Being an aspiring commercial lawyer often means being confronted by complex, often abstract, concepts leading to an often impenetrable wall of jargon for students and trainees. Next up in our LegalLingo series, which we've introduced to help break down this jargon, is an explanation of carried interest.
Keep calm and carry on
Carried interest - or 'incentive fee', 'performance fee' or 'carry' - is a method of compensation received by individual fund managers (i.e. executives) in private fund or hedge fund structures.
These executives receive a share of the profits generated by the realisation of the fund's investments in portfolio companies. It is typically paid to the carried interest recipients at a rate of 20% of the fund's profits (with 80% paid to the fund's investors). However, carried interest is generally only paid after the fund returns the initial capital investors put into the fund plus a certain minimum return (known as the preferred return or hurdle rate) to investors.
Therefore, the level of carried interest paid to executives is derived from the performance of the underlying investments and the amount (if any) is not guaranteed. It aligns the interests of the executives with the performance of the fund and creates an additional incentive to maximise the fund's returns for investors.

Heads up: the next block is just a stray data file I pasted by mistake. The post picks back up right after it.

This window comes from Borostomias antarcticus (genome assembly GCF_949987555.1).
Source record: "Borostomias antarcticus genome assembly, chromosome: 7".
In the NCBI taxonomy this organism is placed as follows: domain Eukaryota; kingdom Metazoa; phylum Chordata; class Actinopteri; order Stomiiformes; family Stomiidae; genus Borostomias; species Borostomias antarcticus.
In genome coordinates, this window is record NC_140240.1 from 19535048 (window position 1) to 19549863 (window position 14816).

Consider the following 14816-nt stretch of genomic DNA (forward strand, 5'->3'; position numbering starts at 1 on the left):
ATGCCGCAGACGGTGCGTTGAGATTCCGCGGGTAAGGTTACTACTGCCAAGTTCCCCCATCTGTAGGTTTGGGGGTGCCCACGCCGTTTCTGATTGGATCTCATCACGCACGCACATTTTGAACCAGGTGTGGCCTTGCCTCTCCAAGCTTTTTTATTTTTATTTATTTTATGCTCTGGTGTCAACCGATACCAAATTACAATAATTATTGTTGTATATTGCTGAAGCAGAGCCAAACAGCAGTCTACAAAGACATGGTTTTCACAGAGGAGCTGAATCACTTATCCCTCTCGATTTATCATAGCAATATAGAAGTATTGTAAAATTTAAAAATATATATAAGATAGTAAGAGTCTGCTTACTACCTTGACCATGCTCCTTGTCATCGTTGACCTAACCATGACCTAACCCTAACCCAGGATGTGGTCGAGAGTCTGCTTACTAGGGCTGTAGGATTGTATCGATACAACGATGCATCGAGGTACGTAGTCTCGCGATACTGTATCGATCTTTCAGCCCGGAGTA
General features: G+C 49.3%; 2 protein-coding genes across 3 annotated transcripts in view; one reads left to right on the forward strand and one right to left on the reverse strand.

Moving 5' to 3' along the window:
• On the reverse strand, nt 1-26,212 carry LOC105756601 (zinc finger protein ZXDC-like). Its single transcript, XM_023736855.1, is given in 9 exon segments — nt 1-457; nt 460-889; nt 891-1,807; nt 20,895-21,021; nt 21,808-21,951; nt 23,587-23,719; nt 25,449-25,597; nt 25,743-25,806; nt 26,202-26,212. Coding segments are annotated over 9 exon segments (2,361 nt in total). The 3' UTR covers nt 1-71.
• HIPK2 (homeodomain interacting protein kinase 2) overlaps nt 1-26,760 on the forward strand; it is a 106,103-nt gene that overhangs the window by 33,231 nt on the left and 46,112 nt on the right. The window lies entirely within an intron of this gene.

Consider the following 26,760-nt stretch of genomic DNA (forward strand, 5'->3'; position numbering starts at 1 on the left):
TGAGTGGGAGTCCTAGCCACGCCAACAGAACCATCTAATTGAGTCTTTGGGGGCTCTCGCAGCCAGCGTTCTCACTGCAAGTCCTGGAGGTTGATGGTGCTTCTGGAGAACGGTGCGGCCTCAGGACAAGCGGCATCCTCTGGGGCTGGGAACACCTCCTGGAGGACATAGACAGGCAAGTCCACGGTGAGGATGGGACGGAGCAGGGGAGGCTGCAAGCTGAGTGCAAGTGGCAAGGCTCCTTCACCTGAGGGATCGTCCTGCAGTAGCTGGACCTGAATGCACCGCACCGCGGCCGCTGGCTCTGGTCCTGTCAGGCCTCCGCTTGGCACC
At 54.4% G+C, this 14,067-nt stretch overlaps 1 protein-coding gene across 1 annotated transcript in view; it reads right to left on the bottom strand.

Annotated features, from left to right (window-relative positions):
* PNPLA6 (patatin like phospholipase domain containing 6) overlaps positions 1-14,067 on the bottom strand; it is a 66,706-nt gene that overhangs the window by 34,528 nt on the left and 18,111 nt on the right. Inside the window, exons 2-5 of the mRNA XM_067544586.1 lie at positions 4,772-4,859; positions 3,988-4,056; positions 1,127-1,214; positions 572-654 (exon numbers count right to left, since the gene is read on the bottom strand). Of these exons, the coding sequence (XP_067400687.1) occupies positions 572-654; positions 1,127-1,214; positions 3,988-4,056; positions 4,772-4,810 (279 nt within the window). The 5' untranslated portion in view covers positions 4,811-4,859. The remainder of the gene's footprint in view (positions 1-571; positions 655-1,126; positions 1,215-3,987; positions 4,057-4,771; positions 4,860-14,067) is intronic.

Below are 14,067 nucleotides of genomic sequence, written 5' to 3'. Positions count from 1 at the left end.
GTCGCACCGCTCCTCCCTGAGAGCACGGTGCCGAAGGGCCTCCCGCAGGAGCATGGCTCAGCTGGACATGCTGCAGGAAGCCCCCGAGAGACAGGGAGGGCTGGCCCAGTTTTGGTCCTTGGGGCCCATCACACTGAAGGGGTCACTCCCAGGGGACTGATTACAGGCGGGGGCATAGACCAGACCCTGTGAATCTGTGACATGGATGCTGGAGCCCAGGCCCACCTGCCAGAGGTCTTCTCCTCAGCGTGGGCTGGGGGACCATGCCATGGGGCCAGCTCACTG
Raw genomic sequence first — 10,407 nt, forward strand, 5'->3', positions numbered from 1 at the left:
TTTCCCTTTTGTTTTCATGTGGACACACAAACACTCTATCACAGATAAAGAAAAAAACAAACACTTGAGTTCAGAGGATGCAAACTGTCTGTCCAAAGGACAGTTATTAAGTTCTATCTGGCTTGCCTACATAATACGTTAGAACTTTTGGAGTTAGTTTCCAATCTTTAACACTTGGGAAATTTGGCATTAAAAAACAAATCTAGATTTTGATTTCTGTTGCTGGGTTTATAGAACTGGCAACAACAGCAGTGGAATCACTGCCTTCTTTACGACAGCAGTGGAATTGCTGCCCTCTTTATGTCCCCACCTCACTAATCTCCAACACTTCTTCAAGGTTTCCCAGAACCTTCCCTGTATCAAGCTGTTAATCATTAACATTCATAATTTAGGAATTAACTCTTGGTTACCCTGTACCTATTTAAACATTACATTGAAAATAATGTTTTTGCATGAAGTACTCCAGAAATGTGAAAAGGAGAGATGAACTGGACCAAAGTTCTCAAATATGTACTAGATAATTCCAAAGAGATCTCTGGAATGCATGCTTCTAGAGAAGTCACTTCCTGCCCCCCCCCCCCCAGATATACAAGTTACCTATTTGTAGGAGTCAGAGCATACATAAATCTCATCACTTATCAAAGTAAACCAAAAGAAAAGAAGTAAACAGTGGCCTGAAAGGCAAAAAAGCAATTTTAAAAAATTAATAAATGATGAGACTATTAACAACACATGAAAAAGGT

Typically, the amounts of carried interest paid to executives is also subject to other restrictions. For example, if the fund fails to meet a certain level of return or an unforeseen liability arises, any overpayment of carried interest previously paid to the executives could be required to be repaid back to the fund and paid to investors via a process known as 'clawback' to ensure that no more than 20% of the profits have been paid as carry.
Most fund managers also charge a management fee (typically of around 1.5 - 2% per annum of an investor's commitment). However, unlike carried interest, the management fee is not dependent on fund performance.
The content of this article is intended to provide a general guide to the subject matter. Specialist advice should be sought about your specific circumstances.